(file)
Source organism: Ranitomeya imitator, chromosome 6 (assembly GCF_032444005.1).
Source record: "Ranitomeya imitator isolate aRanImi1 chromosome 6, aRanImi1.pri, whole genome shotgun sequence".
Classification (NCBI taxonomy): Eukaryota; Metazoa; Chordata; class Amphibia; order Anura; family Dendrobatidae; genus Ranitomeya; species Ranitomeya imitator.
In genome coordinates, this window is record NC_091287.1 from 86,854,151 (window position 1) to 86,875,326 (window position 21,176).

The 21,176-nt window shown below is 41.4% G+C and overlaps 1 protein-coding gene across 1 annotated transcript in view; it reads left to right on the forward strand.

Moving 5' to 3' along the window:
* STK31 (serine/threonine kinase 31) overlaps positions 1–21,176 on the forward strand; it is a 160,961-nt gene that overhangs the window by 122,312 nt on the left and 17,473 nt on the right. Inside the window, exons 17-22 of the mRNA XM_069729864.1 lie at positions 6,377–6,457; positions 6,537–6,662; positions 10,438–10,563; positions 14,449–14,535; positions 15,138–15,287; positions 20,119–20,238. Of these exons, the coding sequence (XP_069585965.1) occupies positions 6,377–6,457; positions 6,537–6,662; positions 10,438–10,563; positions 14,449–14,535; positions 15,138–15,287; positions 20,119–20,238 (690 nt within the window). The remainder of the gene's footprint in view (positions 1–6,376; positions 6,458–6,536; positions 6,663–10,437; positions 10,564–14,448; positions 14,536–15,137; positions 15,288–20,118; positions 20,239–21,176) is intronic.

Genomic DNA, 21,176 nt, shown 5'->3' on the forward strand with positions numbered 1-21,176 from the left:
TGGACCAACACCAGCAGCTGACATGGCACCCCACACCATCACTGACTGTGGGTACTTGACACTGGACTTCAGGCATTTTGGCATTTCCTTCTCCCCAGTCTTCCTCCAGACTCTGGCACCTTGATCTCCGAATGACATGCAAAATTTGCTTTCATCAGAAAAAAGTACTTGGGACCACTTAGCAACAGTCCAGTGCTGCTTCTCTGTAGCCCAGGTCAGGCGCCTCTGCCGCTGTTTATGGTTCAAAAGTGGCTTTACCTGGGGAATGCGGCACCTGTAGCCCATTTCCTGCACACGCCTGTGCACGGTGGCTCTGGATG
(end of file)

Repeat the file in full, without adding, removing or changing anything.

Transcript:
Source organism: Ranitomeya imitator, chromosome 6 (assembly GCF_032444005.1).
Source record: "Ranitomeya imitator isolate aRanImi1 chromosome 6, aRanImi1.pri, whole genome shotgun sequence".
Classification (NCBI taxonomy): Eukaryota; Metazoa; Chordata; class Amphibia; order Anura; family Dendrobatidae; genus Ranitomeya; species Ranitomeya imitator.
In genome coordinates, this window is record NC_091287.1 from 86,854,151 (window position 1) to 86,875,326 (window position 21,176).

The 21,176-nt window shown below is 41.4% G+C and overlaps 1 protein-coding gene across 1 annotated transcript in view; it reads left to right on the forward strand.

Moving 5' to 3' along the window:
* STK31 (serine/threonine kinase 31) overlaps positions 1–21,176 on the forward strand; it is a 160,961-nt gene that overhangs the window by 122,312 nt on the left and 17,473 nt on the right. Inside the window, exons 17-22 of the mRNA XM_069729864.1 lie at positions 6,377–6,457; positions 6,537–6,662; positions 10,438–10,563; positions 14,449–14,535; positions 15,138–15,287; positions 20,119–20,238. Of these exons, the coding sequence (XP_069585965.1) occupies positions 6,377–6,457; positions 6,537–6,662; positions 10,438–10,563; positions 14,449–14,535; positions 15,138–15,287; positions 20,119–20,238 (690 nt within the window). The remainder of the gene's footprint in view (positions 1–6,376; positions 6,458–6,536; positions 6,663–10,437; positions 10,564–14,448; positions 14,536–15,137; positions 15,288–20,118; positions 20,239–21,176) is intronic.

Genomic DNA, 21,176 nt, shown 5'->3' on the forward strand with positions numbered 1-21,176 from the left:
TGGACCAACACCAGCAGCTGACATGGCACCCCACACCATCACTGACTGTGGGTACTTGACACTGGACTTCAGGCATTTTGGCATTTCCTTCTCCCCAGTCTTCCTCCAGACTCTGGCACCTTGATCTCCGAATGACATGCAAAATTTGCTTTCATCAGAAAAAAGTACTTGGGACCACTTAGCAACAGTCCAGTGCTGCTTCTCTGTAGCCCAGGTCAGGCGCCTCTGCCGCTGTTTATGGTTCAAAAGTGGCTTTACCTGGGGAATGCGGCACCTGTAGCCCATTTCCTGCACACGCCTGTGCACGGTGGCTCTGGATG